Concussion study inspires practice limits to college football preseason
Major changes could be coming to college football's grueling preseason in an attempt to create a safer environment for athletes.
Driving the news: In response to a recent study that found that most concussions occur during practice, the Football Oversight Committee plans to recommend new rules for fall camp.
Possible changes, per SI...
- Reduce full-padded practices (from 21 to eight).
- Reduce scrimmages (from 3.5 to two).
- Abolish collision exercises (like the "Oklahoma Drill").
By the numbers: The study reviewed 68 concussions in Division I college football from 2015 to 2019, finding that 72% happened outside of games.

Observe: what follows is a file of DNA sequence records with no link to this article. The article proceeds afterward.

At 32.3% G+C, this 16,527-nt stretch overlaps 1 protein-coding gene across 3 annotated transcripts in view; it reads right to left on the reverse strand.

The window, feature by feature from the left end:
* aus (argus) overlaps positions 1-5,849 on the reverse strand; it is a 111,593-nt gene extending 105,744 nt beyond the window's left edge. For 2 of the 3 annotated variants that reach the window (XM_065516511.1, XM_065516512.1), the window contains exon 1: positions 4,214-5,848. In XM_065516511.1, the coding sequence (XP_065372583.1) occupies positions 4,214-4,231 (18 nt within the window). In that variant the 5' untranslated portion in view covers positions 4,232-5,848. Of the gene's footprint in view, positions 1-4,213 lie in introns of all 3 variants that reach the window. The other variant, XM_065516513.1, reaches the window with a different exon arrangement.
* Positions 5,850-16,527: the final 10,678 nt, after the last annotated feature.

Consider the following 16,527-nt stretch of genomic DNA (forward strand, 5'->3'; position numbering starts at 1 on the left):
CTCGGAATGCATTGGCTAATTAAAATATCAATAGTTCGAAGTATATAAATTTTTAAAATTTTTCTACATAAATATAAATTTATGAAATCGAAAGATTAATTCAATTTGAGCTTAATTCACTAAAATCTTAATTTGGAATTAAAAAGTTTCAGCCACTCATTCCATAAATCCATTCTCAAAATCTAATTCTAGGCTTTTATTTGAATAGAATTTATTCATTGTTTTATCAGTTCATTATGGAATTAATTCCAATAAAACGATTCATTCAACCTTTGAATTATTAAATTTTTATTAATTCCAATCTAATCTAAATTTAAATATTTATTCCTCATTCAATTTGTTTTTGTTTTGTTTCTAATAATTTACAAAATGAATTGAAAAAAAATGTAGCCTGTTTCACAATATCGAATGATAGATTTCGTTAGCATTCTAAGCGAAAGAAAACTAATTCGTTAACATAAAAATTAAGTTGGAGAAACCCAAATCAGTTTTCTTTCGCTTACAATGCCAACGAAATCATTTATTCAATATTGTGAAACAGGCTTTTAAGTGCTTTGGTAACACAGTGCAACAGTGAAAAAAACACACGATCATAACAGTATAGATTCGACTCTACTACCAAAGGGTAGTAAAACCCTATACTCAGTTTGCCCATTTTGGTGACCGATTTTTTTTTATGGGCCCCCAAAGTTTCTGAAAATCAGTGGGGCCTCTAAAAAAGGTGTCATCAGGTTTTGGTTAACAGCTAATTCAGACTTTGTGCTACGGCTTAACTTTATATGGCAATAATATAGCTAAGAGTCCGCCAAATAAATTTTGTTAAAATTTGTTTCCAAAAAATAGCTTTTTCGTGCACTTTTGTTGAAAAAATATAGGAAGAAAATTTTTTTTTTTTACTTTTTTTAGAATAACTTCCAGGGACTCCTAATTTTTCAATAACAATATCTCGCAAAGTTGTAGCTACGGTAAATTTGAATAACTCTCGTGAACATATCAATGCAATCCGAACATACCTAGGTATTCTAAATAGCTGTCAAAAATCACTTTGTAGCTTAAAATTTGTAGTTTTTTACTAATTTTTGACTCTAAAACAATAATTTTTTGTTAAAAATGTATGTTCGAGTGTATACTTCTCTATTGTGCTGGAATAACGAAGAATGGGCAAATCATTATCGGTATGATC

- Preseason training was deemed the most deleterious, comprising just one-fifth of the time studied but nearly half of the concussions.
The big picture: This is the latest attempt to dial back the intensity of fall camp. In 2017, the NCAA banned two-a-days, and in 2018, preseason practices were reduced from 29 to 25.
The last word: "Concussions in games are inevitable, but concussions in practice are preventable," write concussion experts Robert C. Cantu and Christopher J. Nowinski.